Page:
American film writer Quentin Tarantino joined a group of activists marching in New York City on Saturday to protest police brutality. Tarantino, the Oscar-winning director behind films like Pulp Fiction, the Kill Bill series and Inglourious Basterds, also spoke to a crowd of protesters at Washington Square Park, drawing support from protesters but criticism from the New York Police Department, which called for a boycott of Tarantino's films.
"I'm a human being with a conscience," Tarantino told a crowd at the rally in Greenwich Village, per an Associated Press report published by the New York Times. "And if you believe there's murder going on, then you need to rise up and stand up against it. I'm here to say I'm on the side of the murdered."
According to the Associated Press, Tarantino traveled from California to attend the rally, which was the third protest in a week from a group of activist using the hashtag #RiseUpOctober to raise awareness and mobilize activists to speak out against police brutality. Rise Up October activists argue for racial justice, much like the Black Lives Batter movement, and came together in response to a recent string of police-related deaths in the United States.
Patrick Lynch, the president of the Patrolmen's Benevolent Association, issued a statement following the protest and Tarantino's high-profile appearance.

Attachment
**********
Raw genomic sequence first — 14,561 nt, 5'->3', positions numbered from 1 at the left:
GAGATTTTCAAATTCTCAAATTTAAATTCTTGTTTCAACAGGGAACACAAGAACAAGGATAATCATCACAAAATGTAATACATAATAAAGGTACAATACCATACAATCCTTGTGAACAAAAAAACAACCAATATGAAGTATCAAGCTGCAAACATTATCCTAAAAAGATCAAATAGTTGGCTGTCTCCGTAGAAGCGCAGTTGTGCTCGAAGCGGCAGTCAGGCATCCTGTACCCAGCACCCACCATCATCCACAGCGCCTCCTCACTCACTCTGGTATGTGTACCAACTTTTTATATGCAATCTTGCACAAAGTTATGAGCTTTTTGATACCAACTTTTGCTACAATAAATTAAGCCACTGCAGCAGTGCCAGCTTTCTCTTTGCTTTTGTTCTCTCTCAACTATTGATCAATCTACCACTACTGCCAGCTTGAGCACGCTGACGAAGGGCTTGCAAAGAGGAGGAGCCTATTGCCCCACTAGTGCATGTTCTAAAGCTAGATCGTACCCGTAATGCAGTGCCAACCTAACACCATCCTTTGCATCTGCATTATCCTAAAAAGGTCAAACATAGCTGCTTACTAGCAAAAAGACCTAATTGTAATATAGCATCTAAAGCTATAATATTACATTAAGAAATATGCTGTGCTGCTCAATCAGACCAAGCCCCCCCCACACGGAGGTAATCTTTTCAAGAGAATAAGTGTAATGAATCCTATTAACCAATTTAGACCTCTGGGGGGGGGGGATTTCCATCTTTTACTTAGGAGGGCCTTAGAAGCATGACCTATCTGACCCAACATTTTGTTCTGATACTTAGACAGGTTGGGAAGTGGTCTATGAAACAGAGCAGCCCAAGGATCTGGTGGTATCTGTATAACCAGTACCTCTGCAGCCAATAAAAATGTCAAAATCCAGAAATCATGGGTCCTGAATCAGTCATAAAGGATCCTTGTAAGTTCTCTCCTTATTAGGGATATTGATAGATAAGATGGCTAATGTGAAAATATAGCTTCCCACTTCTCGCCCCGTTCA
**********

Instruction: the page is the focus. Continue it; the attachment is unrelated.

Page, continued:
"It's no surprise that someone who makes a living glorifying crime and violence is a cop-hater, too," Lynch said in the statement. "The police officers that Quentin Tarantino calls 'murderers' aren't living in one of his depraved big screen fantasies — they're risking and sometimes sacrificing their lives to protect communities from real crime and mayhem."
"New Yorkers need to send a message to this purveyor of degeneracy that he has no business coming to our city to peddle his slanderous 'Cop Fiction," Lynch's statement reads. "It's time for a boycott of Quentin Tarantino's films."
This isn't the first time Tarantino has weighed in on police brutality, particularly as it relates to race relations. An upcoming film from Tarantino, The Hateful Eight, set for release in January, depicts bounty hunters in post-Civil War Wyoming. Speaking to New York, Tarantino said the film was "timely" considering the recent protests in Ferguson, Missouri, and Baltimore.
"It just happens to be timely right now," he told New York. "We're not trying to make it timely. It is timely. I love the fact that people are talking and dealing with the institutional racism that has existed in this country and been ignored."
"I feel like it's another '60s moment, where the people themselves had to expose how ugly they were before things could change," Tarantino told the magazine. "I'm hopeful that that's happening now."
Here are photos and Tweets from the #RiseUpOctober protest in New York: